The Cockatoo Network has been arguing for some time about the need for a concerted spatial research framework built around the competitive advantage of regions and stronger collaboration via clustering and networking techniques. We are currently working with David Dodd (DADCONSULT) and other US agencies to link clusters as a means of driving hubs and clusters as alluded to by Dr. Clark.

If you would like more information on how your region can participate, please contact us at

Source: SMH and Cockatoo resources.

The FIVE discovery skills (BEST PRACTICE)

May 9, 2010


A major new study involving 3,500 executives has highlighted the key skills that innovative and creative entrepreneurs need to develop. The research into disruptive innovation by INSEAD professor Hal Gregersen, Jeffrey Dyer (Brigham Young) and Clayton Christensen (Harvard) outlines five ‘discovery’ skills.

1. Associating – creative entrepreneurs ‘connect the dots’ to make unexpected connections. They combine pieces of what may seem disparate pieces of information until “surprise – you’ve got this innovative new idea.” Steve Jobs, CEO of Apple, was interested in calligraphy and this eventually led to his company producing user-friendly, graphics-based Macs.

2. Observing – some of the most innovative entrepreneurs are “intense observers.” Scott Cook, the founder of Intuit, got the idea for Quicken software by watching really carefully in terms of how his wife was very frustrated doing their finances.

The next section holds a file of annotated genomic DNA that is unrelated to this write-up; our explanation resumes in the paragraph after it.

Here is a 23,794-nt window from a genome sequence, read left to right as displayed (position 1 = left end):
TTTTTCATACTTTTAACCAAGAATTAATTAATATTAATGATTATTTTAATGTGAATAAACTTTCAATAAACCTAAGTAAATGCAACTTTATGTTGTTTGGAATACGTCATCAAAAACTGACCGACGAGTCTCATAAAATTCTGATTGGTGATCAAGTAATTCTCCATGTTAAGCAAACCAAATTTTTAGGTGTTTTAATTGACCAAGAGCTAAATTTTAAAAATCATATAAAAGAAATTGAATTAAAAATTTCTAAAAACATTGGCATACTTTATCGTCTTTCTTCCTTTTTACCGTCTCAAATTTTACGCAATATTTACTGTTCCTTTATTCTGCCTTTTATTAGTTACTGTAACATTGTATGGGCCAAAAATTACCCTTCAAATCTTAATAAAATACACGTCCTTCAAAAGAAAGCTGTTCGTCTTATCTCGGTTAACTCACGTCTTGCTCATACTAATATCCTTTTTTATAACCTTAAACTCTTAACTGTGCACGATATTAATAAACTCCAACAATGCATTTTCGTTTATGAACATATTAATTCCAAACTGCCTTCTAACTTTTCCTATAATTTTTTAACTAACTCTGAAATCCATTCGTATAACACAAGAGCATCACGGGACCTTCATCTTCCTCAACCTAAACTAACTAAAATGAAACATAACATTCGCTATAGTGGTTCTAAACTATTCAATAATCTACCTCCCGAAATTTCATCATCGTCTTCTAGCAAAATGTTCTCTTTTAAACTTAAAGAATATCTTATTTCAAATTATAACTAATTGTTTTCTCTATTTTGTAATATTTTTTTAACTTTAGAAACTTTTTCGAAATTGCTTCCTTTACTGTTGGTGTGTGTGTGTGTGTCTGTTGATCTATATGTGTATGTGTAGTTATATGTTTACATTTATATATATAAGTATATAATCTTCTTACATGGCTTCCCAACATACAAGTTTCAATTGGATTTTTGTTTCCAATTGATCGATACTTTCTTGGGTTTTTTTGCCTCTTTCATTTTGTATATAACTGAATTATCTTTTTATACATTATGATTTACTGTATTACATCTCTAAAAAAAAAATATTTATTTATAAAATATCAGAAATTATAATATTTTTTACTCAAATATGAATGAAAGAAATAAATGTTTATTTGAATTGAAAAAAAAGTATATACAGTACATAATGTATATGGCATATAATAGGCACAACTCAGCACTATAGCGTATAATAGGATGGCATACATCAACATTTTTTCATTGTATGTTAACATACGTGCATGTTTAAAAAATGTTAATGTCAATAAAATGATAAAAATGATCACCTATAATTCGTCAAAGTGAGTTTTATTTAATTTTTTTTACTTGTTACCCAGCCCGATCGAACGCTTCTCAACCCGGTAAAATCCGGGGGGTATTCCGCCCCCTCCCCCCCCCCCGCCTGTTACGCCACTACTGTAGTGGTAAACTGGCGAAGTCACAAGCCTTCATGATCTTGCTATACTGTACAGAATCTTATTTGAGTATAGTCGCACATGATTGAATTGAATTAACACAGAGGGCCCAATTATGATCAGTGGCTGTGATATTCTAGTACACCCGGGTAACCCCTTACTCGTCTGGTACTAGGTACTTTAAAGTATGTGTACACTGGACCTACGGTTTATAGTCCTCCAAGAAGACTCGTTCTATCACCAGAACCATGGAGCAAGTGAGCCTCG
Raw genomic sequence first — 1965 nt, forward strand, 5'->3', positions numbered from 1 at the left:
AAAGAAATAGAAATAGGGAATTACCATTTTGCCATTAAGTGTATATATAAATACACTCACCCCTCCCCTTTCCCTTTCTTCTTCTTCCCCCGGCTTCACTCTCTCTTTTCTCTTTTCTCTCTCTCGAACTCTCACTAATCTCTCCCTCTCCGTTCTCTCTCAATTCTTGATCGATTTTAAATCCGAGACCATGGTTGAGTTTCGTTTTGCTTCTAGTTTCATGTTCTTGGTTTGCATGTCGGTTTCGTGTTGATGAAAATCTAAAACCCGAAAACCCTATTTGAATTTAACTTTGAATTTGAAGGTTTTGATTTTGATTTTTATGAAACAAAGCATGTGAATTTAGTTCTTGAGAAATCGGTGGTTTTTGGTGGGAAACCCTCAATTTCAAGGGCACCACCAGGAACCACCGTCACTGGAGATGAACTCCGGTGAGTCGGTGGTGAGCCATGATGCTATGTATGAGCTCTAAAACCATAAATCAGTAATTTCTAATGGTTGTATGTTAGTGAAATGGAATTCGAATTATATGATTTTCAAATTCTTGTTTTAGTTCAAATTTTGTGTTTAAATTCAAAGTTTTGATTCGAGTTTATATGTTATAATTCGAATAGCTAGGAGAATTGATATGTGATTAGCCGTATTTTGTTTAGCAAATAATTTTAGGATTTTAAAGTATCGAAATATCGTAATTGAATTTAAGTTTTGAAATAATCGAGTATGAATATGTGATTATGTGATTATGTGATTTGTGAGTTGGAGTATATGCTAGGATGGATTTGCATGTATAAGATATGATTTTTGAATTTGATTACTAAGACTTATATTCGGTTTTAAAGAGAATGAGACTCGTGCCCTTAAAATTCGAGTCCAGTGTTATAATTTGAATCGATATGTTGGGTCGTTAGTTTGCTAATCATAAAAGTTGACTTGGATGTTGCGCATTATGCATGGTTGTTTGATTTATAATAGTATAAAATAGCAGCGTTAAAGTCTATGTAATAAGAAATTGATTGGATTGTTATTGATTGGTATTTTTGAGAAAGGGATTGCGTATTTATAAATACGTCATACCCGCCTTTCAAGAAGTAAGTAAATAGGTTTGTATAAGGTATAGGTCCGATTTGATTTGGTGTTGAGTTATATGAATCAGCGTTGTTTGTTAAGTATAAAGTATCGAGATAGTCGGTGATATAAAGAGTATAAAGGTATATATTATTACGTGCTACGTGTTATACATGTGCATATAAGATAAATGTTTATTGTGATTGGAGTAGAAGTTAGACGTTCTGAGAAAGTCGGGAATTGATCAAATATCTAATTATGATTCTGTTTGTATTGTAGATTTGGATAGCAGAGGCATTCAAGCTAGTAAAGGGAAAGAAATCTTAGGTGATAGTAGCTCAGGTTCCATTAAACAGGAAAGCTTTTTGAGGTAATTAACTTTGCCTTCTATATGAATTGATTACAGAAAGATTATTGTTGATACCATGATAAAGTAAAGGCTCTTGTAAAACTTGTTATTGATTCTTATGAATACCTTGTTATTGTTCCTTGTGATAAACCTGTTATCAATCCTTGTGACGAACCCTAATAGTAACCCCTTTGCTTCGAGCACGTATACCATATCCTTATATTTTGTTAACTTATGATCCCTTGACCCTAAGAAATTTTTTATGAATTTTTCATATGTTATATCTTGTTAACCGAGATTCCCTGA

3. Experimenting – when Jeff Bezos, founder of internet retailer Amazon, was growing up, he used to spend time on his grandfather’s farm in the summer. When machinery broke down, grandfather would try to fix it himself, with some help from Jeff. They would “experiment, trying this and that, until it would finally work again.” If the animals on the farm got sick, his grandparents wouldn’t call the vet, but rather experiment and try to fix the problem themselves. So Jeff grew up with that kind of attitude and mindset. 

4. Questioning – We can be observing the world or experimenting, “but if I have no questions in my mind, I’m pretty unlikely to get any observations or insights.” Gregersen says. “And this kind of questioning attitude and mentality is just rampant in these folks.”